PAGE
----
New charter allows Thai junta chief to be interim prime minister

New charter allows Thai junta chief to be interim prime minister
Thailand adopted an interim constitution yesterday, taking its first step toward the return of an electoral democracy after two months of military rule. The provisional constitution is to help kick-start the second phase of the junta’s roadmap for national reforms and reconciliation.

It would also pave the way for the establishment of a national legislative assembly (NLA), an interim government and a national reform council and empower military junta chief Gen Prayuth Chan-ocha.
According to deputy army commander Gen Paiboon Kumchaya, junta leader and army commander-in-chief can serve as interim prime minister under the new rules.

‘At this period, it’s like Gen Prayuth Chan-ocha is already working as the prime minister,’ Paiboon said. Wissanu Krea-Ngam, legal advisor of the junta, said that even though the constitution allows Prayuth to become prime minister, it will be up to the National Legislative Assembly to choose the interim premier.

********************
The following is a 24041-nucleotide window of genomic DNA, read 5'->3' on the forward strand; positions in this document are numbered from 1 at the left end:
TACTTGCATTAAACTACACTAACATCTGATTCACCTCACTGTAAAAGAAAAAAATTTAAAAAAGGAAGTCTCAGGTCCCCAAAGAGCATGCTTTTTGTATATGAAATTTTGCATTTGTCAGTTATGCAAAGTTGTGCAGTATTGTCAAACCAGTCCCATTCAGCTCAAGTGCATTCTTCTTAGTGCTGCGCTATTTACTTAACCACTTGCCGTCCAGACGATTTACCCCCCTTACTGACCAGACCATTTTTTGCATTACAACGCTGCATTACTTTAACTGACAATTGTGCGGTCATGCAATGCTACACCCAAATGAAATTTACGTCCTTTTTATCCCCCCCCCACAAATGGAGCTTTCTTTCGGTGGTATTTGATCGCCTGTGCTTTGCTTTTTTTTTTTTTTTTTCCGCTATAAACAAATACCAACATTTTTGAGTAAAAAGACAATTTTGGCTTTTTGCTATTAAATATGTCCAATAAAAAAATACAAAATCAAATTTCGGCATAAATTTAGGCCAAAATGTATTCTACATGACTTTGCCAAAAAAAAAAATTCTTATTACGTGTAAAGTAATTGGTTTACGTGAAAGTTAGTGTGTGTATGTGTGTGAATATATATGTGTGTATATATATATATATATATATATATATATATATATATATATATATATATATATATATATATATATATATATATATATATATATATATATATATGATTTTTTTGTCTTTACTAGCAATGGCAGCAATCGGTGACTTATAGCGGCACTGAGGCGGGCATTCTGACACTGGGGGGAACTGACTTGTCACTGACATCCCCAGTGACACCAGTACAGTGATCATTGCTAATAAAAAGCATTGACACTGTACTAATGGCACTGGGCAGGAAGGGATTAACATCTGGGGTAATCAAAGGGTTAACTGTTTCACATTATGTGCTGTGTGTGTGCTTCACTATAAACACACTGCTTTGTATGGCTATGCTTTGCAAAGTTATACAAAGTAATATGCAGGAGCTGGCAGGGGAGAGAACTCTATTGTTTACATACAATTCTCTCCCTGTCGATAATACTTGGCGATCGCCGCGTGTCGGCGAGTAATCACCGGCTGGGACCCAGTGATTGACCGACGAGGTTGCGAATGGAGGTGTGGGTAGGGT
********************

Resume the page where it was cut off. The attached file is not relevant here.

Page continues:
According to the junta’s road map, a general election would be held by October next year. The military took power on May 22 in a bid to restore order in the country after months of political impasse following anti-government protests aimed at bringing down the elected government of former prime minister Yingluck Shinawatra.

The new interim charter includes a special stipulation which allows for amendments giving the military junta special powers to deal with ‘uncontrollable situations’.


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